The shoulder pad is a great thing – it made carrying all that weight bearable.  It also has a knack for staying on your shoulder where it belongs when you swing the bag around or readjust.  I’ll say it again – it should be standard.  I actually got a chance to talk to Timbuk2’s lead designer, and passed along a few comments (before I knew who he was).  But we’ll get there in a bit.  Based on this first trip, it should serve the purpose I bought it for perfectly: it holds a lot, travels flexibly and didn’t attract any attention at all from the airport staff.  The huge variety of pockets came in handy, too.  Net:  I’m happy with the way the bag travels.

CES is pretty amazing.  I’d love to have maybe a full couple days to kick around to check out all of the photography stuff.  I didn’t get to Fuji, skipped Sony and didn’t see the Lytro Light Field Camera I was hoping to (though based on Ed Baig’s article, it wasn’t on the floor anyway).  A recommendation:  If you ever come to CES, wear really comfortable shoes… 😉

Traveling with Timbuk2

So I lied about few posts this week – I figured my first airline experience with the Large Timbuk2 Laptop Messenger with the Medium Snoop insert might be worth hearing about.

I’m taking nearly my whole kit – see part 2 of the bag review for the full list, but laptop, tablet, D90, four lenses (including the 80-200 2.8) and a gaggle of other stuff. And a book to read. The only things I don’t have are my dual charger and my tripod. I don’t need it all. This is a test! The things I do for post material… 😉

It is bulky, but I got through security and on the plane with no comments. I’m on a tiny jet to start, so the ability to remove the Snoop is extremely handy at the moment. The camera/Snoop is in the overhead, the rest is at my feet.

More thoughts later…



Facing Vegas (off to CES)

So the Enthusiast Photographer is off for CES, the famed Consumer Electronics Show in Las Vegas.  That probably means it will be a quiet week for the blog, though I may do some quick mobile blogging – who knows?

I go for work, not fun, but I should get a chance to swing by the area that hosts the photography industry.  One obvious target is the new Nikon D4, but what would you like to see?  I’ll try to get to anything you post as a comment and take a few photos and/or post a few thoughts, though my time isn’t my own, so I can’t make any promises.  Let’s hear some ideas!

Timbuk2 Laptop Messenger Review – Part 2

The custom bags get this tag...

**UPDATE** I just noticed on one of my photography forums that the Snoop bags (meaning the messenger bag built around the Snoop, which is similar to this bag without all the laptop stuff) is nearly 50% off Timbuk2! So I got one – it is now my dedicated bag, while the custom bag below is my daily briefcase and travel bag. Review here.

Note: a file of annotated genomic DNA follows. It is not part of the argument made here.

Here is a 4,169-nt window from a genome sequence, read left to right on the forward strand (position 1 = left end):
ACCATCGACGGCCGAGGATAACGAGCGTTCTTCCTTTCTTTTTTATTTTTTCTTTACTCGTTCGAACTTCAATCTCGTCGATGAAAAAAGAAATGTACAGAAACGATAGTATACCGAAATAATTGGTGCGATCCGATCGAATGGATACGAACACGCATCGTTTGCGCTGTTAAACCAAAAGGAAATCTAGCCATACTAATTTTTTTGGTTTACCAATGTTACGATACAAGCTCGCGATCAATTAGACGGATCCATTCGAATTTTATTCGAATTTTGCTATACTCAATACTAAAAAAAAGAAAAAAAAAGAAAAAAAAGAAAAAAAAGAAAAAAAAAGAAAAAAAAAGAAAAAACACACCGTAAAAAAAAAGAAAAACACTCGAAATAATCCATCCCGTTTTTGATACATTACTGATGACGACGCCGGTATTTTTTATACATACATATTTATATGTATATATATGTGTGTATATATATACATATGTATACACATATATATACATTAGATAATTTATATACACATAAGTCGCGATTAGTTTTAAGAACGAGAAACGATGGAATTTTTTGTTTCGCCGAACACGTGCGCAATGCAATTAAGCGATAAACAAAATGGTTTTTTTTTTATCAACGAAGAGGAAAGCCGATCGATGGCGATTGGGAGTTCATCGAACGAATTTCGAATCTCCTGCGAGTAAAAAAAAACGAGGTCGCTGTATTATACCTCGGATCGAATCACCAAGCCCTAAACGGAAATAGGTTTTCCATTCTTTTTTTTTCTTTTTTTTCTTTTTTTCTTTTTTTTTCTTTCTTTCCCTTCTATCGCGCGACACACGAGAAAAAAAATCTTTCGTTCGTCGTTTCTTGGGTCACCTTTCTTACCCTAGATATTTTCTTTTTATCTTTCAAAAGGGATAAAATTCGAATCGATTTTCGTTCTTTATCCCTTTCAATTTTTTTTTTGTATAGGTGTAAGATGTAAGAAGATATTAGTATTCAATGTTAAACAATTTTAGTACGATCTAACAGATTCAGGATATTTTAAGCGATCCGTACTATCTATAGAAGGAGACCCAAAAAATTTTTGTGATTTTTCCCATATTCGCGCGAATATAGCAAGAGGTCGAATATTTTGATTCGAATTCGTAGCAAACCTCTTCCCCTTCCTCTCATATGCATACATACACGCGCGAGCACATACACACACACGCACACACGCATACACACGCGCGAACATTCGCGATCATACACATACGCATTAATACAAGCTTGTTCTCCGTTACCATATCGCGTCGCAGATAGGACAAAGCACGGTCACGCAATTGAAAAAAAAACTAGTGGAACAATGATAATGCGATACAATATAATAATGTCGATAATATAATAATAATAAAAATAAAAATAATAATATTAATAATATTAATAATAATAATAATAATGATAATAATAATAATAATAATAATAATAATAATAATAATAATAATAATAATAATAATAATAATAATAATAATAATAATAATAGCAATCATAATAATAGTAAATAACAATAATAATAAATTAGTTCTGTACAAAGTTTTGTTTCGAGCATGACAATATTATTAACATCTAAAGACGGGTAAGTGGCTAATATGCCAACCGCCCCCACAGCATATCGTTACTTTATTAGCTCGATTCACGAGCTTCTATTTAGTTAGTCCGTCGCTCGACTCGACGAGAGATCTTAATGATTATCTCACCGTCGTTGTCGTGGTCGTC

I waited to write my review of the Timbuk2 Laptop Messenger until I had a few hours carrying it around. Having done that a fair bit over the last several weeks, I’m ready to give an initial review, though I’ll probably update it in a few weeks after an upcoming business trip to the Consumer Electronics Show in Las Vegas. Since this is a pretty extensive review (I’m wordy…), I’ll try to create a summary version that incorporates both parts. But for now, the full monte…

If you read my reviews of the Ona Union Street and Part 1 of this review (about the Snoop camera insert I’m using with this bag), you’ll remember that I got a custom version of the Timbuk2 Laptop Messenger in two colors of waxed canvas.

Full order contents - I added the shoulder pad and the velcro silencers

Before I get to the review of the bag itself, let me say a few things about Timbuk2 and the buying experience. First, the ability to customize your bag is just plain fun. I’m a conservative guy, and wound up with a conservative bag, but I spent a lot of time playing around with the custom bag process. You can choose from a wide variety of fabrics and colors for three panels of the the bag (I only tried the one I bought – there are six different custom bags). You can also choose the trim color and even what color thread is used for the logo. The fabric options range from 30 colors of the standard ballistic nylon to “Performance” options like polybond, “SuperBright” (described as “99% nylon, 1% magic”), to X-Pac, which appears to be a tough, lightweight sailcloth-like fabric similar to what is used in the Gura Gear bags (not to say it is the same). There are also premium “Specialty” fabrics that lean a little harder toward fashion than sheer function – these include denim, faux snakeskin, faux leather, a dark heather wool, the two waxed canvas options I chose and more. The Performance and Premium fabrics add an extra $15 per panel, except the Super Bright, which are $25 per panel (I guess that 1% magic is pricey!). You can mix and match any of the fabric choices on any panel. Since there are 62 different fabrics available, there are hundreds of thousands of combinations, even before we start talking about trim and logos. They occasionally rotate in new Performance and Premium options. Inside, you can choose any of 11 colors for the lining of the bag. I chose light blue to ensure high visibility for whatever was in the bag. Lastly, you can choose to add reflector tails (for higher visibility if you’re on a bike – this is a messenger bag after all) or Compression Straps which allow you to cinch the bottom of the bag when it isn’t full. Since I was getting the Large size (Lg./Med./Small are available) that would only occasionally have the Snoop insert, I added the Compression Straps.

Configured that way, the bag totaled $215. Add $59 for the Medium Snoop Insert, $3 for the “silencers” for the velcro and $20 for a premium shoulder pad and my out-the-door cost was a shade under $300. Not cheap, but where else can you get a custom-made bag? Since this one is doing double-duty as my daily laptop bag, and it looks very nice, I’m happy overall. My only ordering quibble is that I’d like to get at least the standard shoulder pad (which is $10) by default and as I mentioned in my Snoop review, more dividers should be as well. That said, all I had to do was ask and they sent me some, so kudos for customer service. A quick expansion on that point – all my interactions with them by phone and mail were just terrific. The people seem enthusiastic and are knowledgeable and helpful.